COVID-19: Return to Youth Sports

Preparing Sports Venues and Events for the Return of Youth Sports

Authors

  • David Pierce IUPUI
  • Jessi Stas Grand Park Sports Campus
  • Kevin Feller IUPUI
  • William Knox Grand Park Sports Campus

DOI:

https://doi.org/10.18060/24144

Keywords:

COVID-19, coronavirus, Kano Model, youth sports, sports facilities

Abstract

COVID-19 has impacted all areas of life, and youth sports is no exception. States and counties are publishing their own unique guidelines for permitting youth sports to return over designated phases, creating a patchwork of guidelines and dates for returning to practice and games. Governing bodies, sports facilities, and event operators are creating modifications and adaptations for participants and spectators to ensure a safe environment. The Sports Innovation Institute at IUPUI, a partnership between Indiana and Purdue universities in Indianapolis, and Grand Park Sports Campus (Westfield, Ind.) collaborated to better understand how COVID-related adaptations are perceived by parents, athletes, coaches, officials, and administrators. The results provide youth sports facilities and event operators with data on how specific adaptions are received by these stakeholders who are looking to return to youth sports in a timely, but safe manner.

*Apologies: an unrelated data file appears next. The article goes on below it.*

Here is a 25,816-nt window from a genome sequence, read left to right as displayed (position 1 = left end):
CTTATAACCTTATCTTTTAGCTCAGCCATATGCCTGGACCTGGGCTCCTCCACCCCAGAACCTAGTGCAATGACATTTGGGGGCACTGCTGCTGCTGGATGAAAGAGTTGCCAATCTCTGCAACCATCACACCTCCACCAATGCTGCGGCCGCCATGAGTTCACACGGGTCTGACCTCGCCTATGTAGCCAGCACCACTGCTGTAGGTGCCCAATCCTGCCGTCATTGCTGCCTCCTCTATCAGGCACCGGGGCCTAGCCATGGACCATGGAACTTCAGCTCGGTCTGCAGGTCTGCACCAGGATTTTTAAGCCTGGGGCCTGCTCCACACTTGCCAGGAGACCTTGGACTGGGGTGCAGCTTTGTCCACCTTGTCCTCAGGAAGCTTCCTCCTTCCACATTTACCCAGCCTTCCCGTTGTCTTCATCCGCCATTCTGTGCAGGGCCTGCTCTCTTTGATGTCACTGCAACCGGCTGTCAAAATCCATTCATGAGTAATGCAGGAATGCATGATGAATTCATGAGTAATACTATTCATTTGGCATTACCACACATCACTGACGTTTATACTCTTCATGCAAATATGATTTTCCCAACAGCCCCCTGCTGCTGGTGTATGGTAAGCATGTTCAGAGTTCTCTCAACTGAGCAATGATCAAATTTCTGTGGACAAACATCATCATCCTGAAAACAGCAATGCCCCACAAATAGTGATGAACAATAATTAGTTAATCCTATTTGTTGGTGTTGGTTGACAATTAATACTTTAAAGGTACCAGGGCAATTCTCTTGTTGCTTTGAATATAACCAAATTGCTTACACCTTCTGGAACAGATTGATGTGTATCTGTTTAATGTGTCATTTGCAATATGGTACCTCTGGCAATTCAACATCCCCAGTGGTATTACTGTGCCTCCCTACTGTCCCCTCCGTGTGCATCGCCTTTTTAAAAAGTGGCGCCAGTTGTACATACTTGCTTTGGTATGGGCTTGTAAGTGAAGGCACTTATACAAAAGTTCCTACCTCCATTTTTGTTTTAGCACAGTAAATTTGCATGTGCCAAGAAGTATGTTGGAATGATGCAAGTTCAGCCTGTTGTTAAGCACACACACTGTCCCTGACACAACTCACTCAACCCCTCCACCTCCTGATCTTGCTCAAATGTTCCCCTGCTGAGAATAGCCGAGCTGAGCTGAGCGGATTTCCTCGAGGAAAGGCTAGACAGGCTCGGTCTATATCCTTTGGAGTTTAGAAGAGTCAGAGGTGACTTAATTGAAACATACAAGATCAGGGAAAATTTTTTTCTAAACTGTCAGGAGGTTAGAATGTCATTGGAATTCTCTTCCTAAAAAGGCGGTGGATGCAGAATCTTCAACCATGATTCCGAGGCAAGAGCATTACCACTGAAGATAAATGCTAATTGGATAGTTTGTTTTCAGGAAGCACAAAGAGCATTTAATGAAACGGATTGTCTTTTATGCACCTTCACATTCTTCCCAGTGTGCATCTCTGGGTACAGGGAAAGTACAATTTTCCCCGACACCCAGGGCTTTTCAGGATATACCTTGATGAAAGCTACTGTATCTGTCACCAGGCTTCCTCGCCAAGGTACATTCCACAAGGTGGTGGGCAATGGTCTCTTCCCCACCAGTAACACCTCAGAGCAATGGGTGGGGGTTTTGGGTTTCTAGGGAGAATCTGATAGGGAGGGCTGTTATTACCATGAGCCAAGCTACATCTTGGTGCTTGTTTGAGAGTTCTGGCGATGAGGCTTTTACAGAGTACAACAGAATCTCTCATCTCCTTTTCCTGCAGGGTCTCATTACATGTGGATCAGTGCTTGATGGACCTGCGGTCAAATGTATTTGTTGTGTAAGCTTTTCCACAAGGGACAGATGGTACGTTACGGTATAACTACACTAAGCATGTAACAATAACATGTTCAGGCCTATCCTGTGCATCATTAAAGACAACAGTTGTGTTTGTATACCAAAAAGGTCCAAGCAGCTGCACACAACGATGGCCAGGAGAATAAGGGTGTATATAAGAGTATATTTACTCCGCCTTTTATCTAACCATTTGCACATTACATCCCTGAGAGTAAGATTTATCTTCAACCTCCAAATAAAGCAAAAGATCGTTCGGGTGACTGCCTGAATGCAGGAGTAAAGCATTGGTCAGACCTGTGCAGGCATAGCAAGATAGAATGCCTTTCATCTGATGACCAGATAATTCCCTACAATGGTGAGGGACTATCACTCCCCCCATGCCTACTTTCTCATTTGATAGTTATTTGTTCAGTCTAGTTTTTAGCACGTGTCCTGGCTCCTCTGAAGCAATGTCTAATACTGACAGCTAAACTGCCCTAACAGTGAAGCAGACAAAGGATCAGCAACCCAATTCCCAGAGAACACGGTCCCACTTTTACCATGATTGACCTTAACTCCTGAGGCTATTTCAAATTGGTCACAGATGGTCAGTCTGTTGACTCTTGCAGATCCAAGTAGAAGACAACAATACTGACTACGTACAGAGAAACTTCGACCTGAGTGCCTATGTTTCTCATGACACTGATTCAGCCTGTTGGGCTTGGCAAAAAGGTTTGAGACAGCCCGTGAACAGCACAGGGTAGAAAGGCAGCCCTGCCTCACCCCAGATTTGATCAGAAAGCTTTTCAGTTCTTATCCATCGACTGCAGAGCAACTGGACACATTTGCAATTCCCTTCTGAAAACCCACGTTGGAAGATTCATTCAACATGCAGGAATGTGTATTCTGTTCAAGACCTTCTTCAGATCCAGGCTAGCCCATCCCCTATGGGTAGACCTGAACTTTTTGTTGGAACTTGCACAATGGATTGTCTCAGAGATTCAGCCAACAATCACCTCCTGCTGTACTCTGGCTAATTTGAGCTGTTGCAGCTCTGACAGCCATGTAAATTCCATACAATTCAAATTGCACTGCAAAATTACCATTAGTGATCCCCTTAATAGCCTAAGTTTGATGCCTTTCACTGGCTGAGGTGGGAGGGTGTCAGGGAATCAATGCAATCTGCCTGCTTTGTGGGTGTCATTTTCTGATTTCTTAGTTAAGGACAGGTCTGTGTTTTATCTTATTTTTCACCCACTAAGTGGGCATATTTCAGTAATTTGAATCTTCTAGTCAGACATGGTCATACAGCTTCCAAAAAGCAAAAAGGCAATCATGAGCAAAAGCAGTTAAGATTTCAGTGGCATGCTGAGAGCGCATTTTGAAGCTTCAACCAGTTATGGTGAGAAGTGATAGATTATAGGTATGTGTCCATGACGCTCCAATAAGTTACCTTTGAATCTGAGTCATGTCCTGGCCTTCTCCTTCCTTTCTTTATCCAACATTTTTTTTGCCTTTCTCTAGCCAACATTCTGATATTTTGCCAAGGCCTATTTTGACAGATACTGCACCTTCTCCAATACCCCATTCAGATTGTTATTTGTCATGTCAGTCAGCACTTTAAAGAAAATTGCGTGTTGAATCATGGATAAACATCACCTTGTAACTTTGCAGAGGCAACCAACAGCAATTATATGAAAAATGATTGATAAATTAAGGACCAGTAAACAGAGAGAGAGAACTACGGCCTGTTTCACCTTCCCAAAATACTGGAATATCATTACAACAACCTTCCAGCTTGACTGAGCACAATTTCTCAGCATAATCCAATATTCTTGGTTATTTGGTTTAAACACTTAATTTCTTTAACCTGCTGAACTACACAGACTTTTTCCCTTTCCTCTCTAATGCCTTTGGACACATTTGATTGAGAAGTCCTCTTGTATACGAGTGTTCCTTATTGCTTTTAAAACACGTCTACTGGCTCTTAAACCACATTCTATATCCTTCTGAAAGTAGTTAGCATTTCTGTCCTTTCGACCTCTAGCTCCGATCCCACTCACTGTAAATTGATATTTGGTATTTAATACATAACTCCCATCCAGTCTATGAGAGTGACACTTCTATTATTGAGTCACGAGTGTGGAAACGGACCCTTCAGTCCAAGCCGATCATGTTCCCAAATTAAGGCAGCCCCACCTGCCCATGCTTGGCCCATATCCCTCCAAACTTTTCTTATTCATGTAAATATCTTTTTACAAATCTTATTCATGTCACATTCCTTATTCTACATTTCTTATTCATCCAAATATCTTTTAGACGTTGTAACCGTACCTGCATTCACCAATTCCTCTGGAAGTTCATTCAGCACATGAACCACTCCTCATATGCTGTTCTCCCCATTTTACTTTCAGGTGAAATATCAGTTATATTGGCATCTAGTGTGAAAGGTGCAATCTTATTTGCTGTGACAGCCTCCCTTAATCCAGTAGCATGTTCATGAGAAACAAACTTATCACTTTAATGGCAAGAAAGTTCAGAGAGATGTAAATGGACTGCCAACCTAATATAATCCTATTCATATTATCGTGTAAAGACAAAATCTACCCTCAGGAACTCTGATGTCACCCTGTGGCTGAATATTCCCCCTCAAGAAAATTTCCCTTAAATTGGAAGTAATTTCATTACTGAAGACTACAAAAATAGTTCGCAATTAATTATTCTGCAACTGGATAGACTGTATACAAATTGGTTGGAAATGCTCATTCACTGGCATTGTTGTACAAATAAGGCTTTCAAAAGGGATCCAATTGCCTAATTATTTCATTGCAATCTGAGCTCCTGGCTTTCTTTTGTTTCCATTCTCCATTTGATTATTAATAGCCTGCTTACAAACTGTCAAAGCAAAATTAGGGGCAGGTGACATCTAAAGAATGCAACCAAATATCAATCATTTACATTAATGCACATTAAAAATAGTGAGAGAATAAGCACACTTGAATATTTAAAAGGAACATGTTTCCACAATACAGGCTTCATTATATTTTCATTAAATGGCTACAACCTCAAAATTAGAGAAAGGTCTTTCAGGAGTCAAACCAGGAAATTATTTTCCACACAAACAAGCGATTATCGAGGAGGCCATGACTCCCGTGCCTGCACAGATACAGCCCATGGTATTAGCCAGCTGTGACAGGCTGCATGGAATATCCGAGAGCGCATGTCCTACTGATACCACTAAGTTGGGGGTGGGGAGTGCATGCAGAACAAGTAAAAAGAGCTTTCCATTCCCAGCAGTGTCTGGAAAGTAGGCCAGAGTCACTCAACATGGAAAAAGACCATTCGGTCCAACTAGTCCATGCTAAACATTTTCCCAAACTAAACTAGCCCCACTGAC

Twelve adaptations were identified from a review of documents prepared by states, governing bodies, trade associations, media reports, and feedback from industry and academic experts. The survey questions were designed using the Kano Model (pronounced “kah-no”), which was selected due to its ability to determine how people feel about proposed adaptions during the COVID-19 pandemic. Each adaption comprised three questions that assessed the respondents’ feelings toward the adaptation (functional question), their feelings if the adaptation did not exist (dysfunctional), and their assessment of how important it is for the adaptation to occur (importance). The Kano Model is interpreted based upon these three scores, and each adaptation can be placed into one of five categories on a scatterplot.

The survey was distributed to 40 organizations that circulated the survey to their members. The survey reached a national audience that represents the landscape of youth sports. A total of 10,359 people from 45 states completed the entire survey, representing at least 13 different sports. Nearly 92% of respondents were parents, but with the option to select multiple roles, coaches (25%), administrators (10%), athletes (9%), and officials (3%) were also represented.